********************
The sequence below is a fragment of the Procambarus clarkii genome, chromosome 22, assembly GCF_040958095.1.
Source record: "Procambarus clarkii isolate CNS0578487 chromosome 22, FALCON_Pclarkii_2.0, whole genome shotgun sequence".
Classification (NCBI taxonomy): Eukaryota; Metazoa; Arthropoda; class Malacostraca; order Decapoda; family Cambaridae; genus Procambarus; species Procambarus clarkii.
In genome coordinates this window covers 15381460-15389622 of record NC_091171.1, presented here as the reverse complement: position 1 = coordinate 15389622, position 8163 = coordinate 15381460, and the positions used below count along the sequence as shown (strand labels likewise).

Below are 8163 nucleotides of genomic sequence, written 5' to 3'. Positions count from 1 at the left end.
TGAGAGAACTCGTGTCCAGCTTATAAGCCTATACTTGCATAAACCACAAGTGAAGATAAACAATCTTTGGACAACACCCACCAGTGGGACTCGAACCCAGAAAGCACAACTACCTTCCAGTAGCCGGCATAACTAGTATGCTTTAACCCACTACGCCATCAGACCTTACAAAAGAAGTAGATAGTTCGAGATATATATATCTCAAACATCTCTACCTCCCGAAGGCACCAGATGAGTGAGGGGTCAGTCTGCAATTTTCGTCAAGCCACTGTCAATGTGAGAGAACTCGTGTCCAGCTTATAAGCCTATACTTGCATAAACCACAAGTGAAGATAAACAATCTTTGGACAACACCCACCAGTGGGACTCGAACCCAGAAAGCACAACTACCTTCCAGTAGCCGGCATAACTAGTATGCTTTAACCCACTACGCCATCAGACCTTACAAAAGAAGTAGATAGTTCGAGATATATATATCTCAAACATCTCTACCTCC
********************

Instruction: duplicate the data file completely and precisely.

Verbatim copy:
The sequence below is a fragment of the Procambarus clarkii genome, chromosome 22, assembly GCF_040958095.1.
Source record: "Procambarus clarkii isolate CNS0578487 chromosome 22, FALCON_Pclarkii_2.0, whole genome shotgun sequence".
Classification (NCBI taxonomy): Eukaryota; Metazoa; Arthropoda; class Malacostraca; order Decapoda; family Cambaridae; genus Procambarus; species Procambarus clarkii.
In genome coordinates this window covers 15381460-15389622 of record NC_091171.1, presented here as the reverse complement: position 1 = coordinate 15389622, position 8163 = coordinate 15381460, and the positions used below count along the sequence as shown (strand labels likewise).

Below are 8163 nucleotides of genomic sequence, written 5' to 3'. Positions count from 1 at the left end.
TGAGAGAACTCGTGTCCAGCTTATAAGCCTATACTTGCATAAACCACAAGTGAAGATAAACAATCTTTGGACAACACCCACCAGTGGGACTCGAACCCAGAAAGCACAACTACCTTCCAGTAGCCGGCATAACTAGTATGCTTTAACCCACTACGCCATCAGACCTTACAAAAGAAGTAGATAGTTCGAGATATATATATCTCAAACATCTCTACCTCCCGAAGGCACCAGATGAGTGAGGGGTCAGTCTGCAATTTTCGTCAAGCCACTGTCAATGTGAGAGAACTCGTGTCCAGCTTATAAGCCTATACTTGCATAAACCACAAGTGAAGATAAACAATCTTTGGACAACACCCACCAGTGGGACTCGAACCCAGAAAGCACAACTACCTTCCAGTAGCCGGCATAACTAGTATGCTTTAACCCACTACGCCATCAGACCTTACAAAAGAAGTAGATAGTTCGAGATATATATATCTCAAACATCTCTACCTCC